TRIPLE TRANSPLANT: 3 donors help Minn. man beat leukemia, hepati - KMSP-TV

TRIPLE TRANSPLANT: 3 donors help Minn. man beat leukemia, hepatitis C

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Otteau Christiansen is a living testament to how much medical progress has been made. He's alive today thanks to the ability to take organs from one person and put them in another -- three separate times.

"I've been home about 5 weeks now," Christiansen told Fox 9 News. "The transplant was on March 25."

It's a remarkable thing to get a second chance at life, but Christiansen got that and then some.

"I have a lot of battle scars," he quipped. "My medical odyssey started back in 1981."

Back when the Metrodome was still being built, it looked like Christiansen wouldn't live long enough to see it completed. His first diagnosis came from an emergency room intern -- leukemia at age 27.

Christiansen went to the University of Minnesota, where bone marrow transplants were pioneered; however, his leukemia was already in the most critical stage.

"Your immune system's really gone," he explained. "You're bruising -- and it means 6 to 10 weeks of life left."

No one had survived a bone marrow transplant in his condition until he did, but during that first transplant 33 years ago, he was unknowingly set up for his second.

"I received hepatitis C from contaminated blood," Christiansen recalled.

At the time, transfusions were not thoroughly screened as they are today. As a result, the virus ran down his liver in 2008 -- but he found a living donor to help him with that in a friend of his stepdaughter.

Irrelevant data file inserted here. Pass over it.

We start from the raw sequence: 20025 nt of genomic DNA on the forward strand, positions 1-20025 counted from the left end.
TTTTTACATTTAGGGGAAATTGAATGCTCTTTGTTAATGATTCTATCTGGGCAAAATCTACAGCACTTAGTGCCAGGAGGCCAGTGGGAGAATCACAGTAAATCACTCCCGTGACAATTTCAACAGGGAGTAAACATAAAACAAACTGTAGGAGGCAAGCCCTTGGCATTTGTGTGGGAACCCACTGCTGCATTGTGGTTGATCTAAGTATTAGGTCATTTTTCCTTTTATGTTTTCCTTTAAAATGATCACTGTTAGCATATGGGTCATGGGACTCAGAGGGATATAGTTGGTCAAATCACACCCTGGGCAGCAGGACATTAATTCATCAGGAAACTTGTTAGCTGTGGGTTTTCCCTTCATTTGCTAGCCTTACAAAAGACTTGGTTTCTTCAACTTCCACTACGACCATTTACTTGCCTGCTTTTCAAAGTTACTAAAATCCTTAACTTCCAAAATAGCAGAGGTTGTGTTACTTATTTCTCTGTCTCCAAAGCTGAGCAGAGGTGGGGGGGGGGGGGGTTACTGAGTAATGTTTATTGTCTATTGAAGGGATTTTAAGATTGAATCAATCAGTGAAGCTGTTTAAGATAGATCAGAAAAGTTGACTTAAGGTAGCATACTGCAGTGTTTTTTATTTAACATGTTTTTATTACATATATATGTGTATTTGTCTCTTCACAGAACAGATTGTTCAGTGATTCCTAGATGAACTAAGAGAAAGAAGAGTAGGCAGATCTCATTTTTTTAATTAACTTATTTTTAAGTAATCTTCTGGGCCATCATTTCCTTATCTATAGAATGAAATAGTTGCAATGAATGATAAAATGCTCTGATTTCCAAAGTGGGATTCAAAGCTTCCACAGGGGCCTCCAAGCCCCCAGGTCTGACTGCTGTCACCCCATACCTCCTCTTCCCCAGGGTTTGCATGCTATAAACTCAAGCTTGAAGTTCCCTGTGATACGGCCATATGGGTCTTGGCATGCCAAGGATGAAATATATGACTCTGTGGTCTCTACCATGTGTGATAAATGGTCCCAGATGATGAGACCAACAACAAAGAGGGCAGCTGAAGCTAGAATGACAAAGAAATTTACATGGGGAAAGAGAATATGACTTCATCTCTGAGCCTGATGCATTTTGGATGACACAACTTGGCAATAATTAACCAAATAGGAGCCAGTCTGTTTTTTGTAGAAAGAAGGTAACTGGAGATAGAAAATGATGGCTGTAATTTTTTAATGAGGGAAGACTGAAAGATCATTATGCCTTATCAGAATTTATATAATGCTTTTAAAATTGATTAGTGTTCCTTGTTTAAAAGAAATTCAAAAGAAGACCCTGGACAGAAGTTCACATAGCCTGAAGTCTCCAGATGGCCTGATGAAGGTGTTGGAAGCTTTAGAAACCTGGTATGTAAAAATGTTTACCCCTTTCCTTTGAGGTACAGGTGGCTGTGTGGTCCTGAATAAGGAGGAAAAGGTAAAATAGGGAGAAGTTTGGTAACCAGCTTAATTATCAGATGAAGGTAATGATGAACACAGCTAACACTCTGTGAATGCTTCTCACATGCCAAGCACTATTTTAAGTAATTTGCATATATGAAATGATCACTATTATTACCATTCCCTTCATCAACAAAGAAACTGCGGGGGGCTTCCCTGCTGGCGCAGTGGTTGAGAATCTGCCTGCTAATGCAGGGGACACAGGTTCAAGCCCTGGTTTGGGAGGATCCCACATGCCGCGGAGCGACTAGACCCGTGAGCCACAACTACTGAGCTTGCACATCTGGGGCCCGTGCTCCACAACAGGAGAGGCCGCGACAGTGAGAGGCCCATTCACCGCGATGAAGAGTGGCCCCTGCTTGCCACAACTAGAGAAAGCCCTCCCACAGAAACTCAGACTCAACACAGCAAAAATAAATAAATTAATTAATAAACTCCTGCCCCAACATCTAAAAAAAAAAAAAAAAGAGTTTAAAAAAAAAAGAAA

"It's such a heroic thing," Christiansen said. "John Ruebenbauer was the young man's name, and I will be forever indebted to him because he truly saved my life."

Last month, Christiansen's partner of 20 years, Carol, was the one who stepped up to give him one more lease on life.

"Without him, what is my life?" she asked. "I'd have to reinvent everything about my life."

Very few people have both needed and then survived three different transplants, but doctors say that is a true testament to how well they work now.

"He really is a lesson in the evolution of transplants over the last 35 years," Dr. Hassan Ibrahim said. "You've seen minor survival to people living decades with their organs -- thankfully -- because of these drugs that we have now."

Now, the man who wasn't supposed to see the Metrodome finished has outlived it thanks to a place just across the river.

"I've received the finest care available in the world, and I owe a great debt of gratitude toward them," Christiansen said.

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